Nonallergic Rhinitis

What is Nonallergic Rhinitis?

Nonallergic Rhinitis is the term used to describe a combination of symptoms resembling an allergic reaction that cannot be linked to a specific cause.  It is a very common condition, with as much as 25% of the adult population exhibiting symptoms. Oftentimes, the condition can only be confirmed after the possibility of other medical issues has been ruled out.

In some cases, however, a trigger can in fact be pinpointed. The most common causes are environmental elements including chlorine, car exhaust, cleaning solutions, cigarette smoke, latex, perfume, smog, hair spray, wood dust, and laundry detergents. Likewise, various medications such as antidepressants, NSAIDs, tranquilizers, ACE inhibitors, and oral contraceptives have been identified as catalysts. Other patients find their triggers in spicy foods, alcoholic drinks, changes in the weather, illegal drug use, or hormonal changes.

What are the Symptoms of Nonallergic Rhinitis?

Because there is often no identified cause, symptoms of nonallergic rhinitis can come and go throughout the year. Sometimes they can interfere to the point where it leads to decreased productivity at work or school and numerous doctor visits. Patients frequently report experiencing:

  • Postnasal drip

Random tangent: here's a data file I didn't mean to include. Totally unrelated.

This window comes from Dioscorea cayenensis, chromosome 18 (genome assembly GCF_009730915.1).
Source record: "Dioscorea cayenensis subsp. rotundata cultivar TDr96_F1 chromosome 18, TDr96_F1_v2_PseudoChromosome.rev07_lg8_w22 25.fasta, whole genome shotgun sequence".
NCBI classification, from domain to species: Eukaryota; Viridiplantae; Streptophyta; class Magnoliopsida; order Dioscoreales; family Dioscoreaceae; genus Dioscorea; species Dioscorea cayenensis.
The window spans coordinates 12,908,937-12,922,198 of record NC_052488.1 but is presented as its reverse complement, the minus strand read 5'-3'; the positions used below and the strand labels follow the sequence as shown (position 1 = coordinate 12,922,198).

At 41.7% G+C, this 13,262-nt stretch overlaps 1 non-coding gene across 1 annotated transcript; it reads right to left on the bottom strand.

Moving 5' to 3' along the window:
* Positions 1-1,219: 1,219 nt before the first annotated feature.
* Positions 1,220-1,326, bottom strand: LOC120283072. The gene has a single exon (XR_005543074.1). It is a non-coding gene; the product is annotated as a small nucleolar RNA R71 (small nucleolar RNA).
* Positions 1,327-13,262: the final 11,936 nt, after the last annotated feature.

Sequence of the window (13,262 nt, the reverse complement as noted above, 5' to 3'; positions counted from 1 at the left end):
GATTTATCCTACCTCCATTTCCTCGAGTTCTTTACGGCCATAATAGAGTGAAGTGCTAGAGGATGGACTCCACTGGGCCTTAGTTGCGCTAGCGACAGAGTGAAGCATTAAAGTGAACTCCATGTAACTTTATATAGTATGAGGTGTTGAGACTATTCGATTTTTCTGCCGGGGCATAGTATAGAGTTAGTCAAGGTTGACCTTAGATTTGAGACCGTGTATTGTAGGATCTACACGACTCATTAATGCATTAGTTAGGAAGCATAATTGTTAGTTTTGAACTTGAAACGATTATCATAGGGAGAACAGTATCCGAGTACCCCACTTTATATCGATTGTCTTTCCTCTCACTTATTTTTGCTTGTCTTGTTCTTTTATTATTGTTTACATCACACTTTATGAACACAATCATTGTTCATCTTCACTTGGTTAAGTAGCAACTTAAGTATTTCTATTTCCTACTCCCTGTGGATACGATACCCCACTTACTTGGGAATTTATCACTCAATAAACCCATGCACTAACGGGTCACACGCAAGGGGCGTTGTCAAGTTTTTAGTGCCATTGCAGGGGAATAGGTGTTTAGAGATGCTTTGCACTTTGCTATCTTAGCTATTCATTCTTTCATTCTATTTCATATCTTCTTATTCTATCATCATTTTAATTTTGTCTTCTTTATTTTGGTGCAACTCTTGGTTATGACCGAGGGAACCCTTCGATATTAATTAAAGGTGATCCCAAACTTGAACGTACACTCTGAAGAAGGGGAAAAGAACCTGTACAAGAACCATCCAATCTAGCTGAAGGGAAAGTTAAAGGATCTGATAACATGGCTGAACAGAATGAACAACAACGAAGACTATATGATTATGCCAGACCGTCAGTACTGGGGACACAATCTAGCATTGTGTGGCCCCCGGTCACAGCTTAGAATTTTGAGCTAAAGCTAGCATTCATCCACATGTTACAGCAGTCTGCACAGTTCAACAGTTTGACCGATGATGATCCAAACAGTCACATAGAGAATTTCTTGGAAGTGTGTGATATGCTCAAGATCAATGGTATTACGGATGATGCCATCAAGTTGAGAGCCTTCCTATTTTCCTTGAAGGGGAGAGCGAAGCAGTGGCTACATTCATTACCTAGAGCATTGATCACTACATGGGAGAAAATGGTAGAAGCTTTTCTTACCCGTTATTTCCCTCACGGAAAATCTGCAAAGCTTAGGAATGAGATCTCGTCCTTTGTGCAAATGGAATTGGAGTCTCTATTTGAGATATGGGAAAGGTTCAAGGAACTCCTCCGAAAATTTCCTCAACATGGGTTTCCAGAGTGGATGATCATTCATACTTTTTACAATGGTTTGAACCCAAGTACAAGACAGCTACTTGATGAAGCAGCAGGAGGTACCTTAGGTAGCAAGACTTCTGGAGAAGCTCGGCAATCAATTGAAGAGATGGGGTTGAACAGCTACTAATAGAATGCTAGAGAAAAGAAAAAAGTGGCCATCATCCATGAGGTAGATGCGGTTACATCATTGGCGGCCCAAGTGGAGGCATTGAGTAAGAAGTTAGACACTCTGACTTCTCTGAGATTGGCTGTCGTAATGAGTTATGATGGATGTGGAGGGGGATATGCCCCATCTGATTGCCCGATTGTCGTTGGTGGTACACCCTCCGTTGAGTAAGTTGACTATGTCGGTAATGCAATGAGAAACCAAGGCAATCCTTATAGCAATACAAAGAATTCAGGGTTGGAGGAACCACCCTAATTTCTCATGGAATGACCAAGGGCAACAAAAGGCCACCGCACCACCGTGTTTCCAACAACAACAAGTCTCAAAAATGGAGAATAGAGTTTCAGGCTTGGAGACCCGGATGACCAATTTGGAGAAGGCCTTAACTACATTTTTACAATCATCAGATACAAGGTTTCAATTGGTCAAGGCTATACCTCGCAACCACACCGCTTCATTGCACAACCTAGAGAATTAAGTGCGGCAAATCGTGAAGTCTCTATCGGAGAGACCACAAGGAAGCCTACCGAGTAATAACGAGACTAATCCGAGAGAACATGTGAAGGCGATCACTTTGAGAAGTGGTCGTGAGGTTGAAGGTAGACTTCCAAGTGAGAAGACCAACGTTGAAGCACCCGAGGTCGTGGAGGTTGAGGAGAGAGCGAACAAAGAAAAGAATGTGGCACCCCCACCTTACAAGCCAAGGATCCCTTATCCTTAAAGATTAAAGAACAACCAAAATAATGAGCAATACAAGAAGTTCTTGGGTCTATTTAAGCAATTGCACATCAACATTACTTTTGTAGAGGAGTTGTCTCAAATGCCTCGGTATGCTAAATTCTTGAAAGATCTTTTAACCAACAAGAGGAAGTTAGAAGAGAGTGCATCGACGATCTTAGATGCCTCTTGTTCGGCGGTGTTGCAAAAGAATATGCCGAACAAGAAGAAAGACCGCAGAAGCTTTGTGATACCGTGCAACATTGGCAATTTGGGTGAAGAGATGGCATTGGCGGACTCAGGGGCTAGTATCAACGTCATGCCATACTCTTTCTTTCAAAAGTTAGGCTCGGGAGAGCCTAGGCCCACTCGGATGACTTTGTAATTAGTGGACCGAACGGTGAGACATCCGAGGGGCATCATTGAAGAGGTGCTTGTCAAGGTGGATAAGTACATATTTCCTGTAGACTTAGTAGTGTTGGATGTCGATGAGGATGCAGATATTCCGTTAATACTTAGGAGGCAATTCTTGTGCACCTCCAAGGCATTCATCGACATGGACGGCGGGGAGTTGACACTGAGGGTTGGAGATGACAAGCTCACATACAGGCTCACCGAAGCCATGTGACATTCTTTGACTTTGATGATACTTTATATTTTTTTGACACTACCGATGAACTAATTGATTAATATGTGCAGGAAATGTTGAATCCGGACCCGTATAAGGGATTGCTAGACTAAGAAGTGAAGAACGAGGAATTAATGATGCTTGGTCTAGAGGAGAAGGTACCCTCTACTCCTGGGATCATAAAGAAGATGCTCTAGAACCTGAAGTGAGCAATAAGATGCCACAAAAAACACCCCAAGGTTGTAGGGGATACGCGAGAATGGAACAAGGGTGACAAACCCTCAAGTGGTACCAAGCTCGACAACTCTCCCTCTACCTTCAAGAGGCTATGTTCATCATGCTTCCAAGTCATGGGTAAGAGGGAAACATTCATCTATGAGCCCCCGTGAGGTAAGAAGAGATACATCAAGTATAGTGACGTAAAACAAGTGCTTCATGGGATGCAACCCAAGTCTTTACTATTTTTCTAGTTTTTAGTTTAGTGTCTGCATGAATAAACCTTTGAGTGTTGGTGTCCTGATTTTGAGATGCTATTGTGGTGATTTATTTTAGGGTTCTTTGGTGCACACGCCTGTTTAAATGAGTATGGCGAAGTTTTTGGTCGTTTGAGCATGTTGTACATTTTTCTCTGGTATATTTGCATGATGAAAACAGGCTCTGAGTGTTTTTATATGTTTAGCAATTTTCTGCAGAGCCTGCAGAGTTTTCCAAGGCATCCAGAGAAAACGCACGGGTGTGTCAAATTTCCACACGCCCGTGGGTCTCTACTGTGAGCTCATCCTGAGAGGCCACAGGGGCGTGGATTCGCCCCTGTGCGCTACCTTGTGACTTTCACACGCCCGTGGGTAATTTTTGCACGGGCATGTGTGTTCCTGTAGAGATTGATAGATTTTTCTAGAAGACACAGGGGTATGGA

• Stuffy nose
  • Sneezing
  • Runny nose
  • Asthma
  • Loss of smell
  • Sleep apnea
  • Chronic ear infection

How is Nonallergic Rhinitis Treated?

There is no cure for nonallergic rhinitis. However, various therapies can help control it. The most effective method is to avoid rhinitis triggers altogether. In some cases, of course, that is not an option. These patients can employ home remedies like using a humidifier and nasal irrigation with a saline solution in conjunction with prescription or over-the-counter medications. Doctors may prescribe nasal antihistamines or glucocorticoids or sometimes both. Decongestants may help but are recommended as a last resort. Allergy shots are not an effective method for treating the condition. In more severe cases, surgery may be used to correct a deviate septum or remove nasal polyps to improve the condition.

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Last Reviewed:
October 07, 2016
Last Updated:
August 10, 2017